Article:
# Vectors

A ‘vector’ is a dynamic or ‘growable’ array, implemented as the standard library type `Vec<T>`. The `T` means that we can have vectors of any type (see the chapter on generics for more). Vectors always allocate their data on the heap. You can create them with the `vec!` macro:

fn main() { let v = vec![1, 2, 3, 4, 5]; // v: Vec<i32> }
`let v = vec![1, 2, 3, 4, 5]; // v: Vec<i32>`

(Notice that unlike the `println!` macro we’ve used in the past, we use square brackets `[]` with `vec!` macro. Rust allows you to use either in either situation, this is just convention.)

There’s an alternate form of `vec!` for repeating an initial value:

fn main() { let v = vec![0; 10]; // ten zeroes }
`let v = vec![0; 10]; // ten zeroes`

## Accessing elements

To get the value at a particular index in the vector, we use `[]`s:

fn main() { let v = vec![1, 2, 3, 4, 5]; println!("The third element of v is {}", v[2]); }
```let v = vec![1, 2, 3, 4, 5];

println!("The third element of v is {}", v[2]);```

The indices count from `0`, so the third element is `v[2]`.

It’s also important to note that you must index with the `usize` type:

fn main() { let v = vec![1, 2, 3, 4, 5]; let i: usize = 0; let j: i32 = 0; // works v[i]; // doesn’t v[j]; }
```let v = vec![1, 2, 3, 4, 5];

let i: usize = 0;
let j: i32 = 0;

// works
v[i];

// doesn’t
v[j];```

Indexing with a non-`usize` type gives an error that looks like this:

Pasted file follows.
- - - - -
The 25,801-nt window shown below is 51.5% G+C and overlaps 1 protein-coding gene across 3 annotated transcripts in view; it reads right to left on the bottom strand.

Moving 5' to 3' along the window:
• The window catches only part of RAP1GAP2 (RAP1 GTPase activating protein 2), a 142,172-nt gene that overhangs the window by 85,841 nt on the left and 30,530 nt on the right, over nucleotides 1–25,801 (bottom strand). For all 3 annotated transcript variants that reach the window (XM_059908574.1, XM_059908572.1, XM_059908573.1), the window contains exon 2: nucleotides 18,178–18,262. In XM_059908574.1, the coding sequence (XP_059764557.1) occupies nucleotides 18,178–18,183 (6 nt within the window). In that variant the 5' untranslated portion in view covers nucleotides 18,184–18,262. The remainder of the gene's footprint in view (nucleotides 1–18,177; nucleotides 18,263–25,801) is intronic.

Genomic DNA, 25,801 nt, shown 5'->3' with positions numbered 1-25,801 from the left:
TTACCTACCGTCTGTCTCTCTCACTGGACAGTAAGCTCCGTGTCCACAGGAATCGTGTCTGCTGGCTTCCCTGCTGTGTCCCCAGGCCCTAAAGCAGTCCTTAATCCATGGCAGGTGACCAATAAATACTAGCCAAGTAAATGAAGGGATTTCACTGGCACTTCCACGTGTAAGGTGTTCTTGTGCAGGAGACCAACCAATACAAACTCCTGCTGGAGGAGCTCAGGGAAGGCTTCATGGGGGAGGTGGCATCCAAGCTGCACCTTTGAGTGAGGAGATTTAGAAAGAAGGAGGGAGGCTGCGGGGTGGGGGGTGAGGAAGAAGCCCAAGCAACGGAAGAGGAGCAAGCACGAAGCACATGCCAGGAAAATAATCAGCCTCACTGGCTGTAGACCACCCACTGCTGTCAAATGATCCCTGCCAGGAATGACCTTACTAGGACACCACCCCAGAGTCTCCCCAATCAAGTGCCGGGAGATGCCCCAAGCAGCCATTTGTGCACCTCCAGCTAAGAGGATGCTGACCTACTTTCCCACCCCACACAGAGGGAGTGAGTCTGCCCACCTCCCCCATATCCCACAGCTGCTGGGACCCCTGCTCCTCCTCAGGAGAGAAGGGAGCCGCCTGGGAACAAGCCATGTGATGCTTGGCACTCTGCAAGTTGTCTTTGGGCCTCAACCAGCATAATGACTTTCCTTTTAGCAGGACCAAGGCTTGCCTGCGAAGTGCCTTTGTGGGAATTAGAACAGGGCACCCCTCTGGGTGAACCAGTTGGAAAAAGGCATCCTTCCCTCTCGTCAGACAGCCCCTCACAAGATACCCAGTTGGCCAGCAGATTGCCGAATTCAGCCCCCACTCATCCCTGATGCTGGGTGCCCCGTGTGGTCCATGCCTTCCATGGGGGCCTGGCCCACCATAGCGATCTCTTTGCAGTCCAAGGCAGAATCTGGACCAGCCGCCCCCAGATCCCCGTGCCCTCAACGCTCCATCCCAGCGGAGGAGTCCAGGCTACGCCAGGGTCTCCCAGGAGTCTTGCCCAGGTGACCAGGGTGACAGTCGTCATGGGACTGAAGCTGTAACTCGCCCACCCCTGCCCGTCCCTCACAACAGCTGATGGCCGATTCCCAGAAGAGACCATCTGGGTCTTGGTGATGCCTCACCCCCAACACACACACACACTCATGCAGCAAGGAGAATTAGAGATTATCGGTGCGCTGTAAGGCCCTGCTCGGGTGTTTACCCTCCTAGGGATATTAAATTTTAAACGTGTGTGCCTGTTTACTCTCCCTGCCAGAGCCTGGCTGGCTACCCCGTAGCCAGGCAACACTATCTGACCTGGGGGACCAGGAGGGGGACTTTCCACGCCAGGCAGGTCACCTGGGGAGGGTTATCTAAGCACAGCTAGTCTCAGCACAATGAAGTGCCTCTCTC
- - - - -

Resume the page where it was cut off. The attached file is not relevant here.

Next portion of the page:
``````error: the trait `core::ops::Index<i32>` is not implemented for the type
`collections::vec::Vec<_>` [E0277]
v[j];
^~~~
note: the type `collections::vec::Vec<_>` cannot be indexed by `i32`
error: aborting due to previous error
``````

There’s a lot of punctuation in that message, but the core of it makes sense: you cannot index with an `i32`.

## Iterating

Once you have a vector, you can iterate through its elements with `for`. There are three versions:

fn main() { let mut v = vec![1, 2, 3, 4, 5]; for i in &v { println!("A reference to {}", i); } for i in &mut v { println!("A mutable reference to {}", i); } for i in v { println!("Take ownership of the vector and its element {}", i); } }
```let mut v = vec![1, 2, 3, 4, 5];

for i in &v {
println!("A reference to {}", i);
}

for i in &mut v {
println!("A mutable reference to {}", i);
}

for i in v {
println!("Take ownership of the vector and its element {}", i);
}```

Vectors have many more useful methods, which you can read about in their API documentation.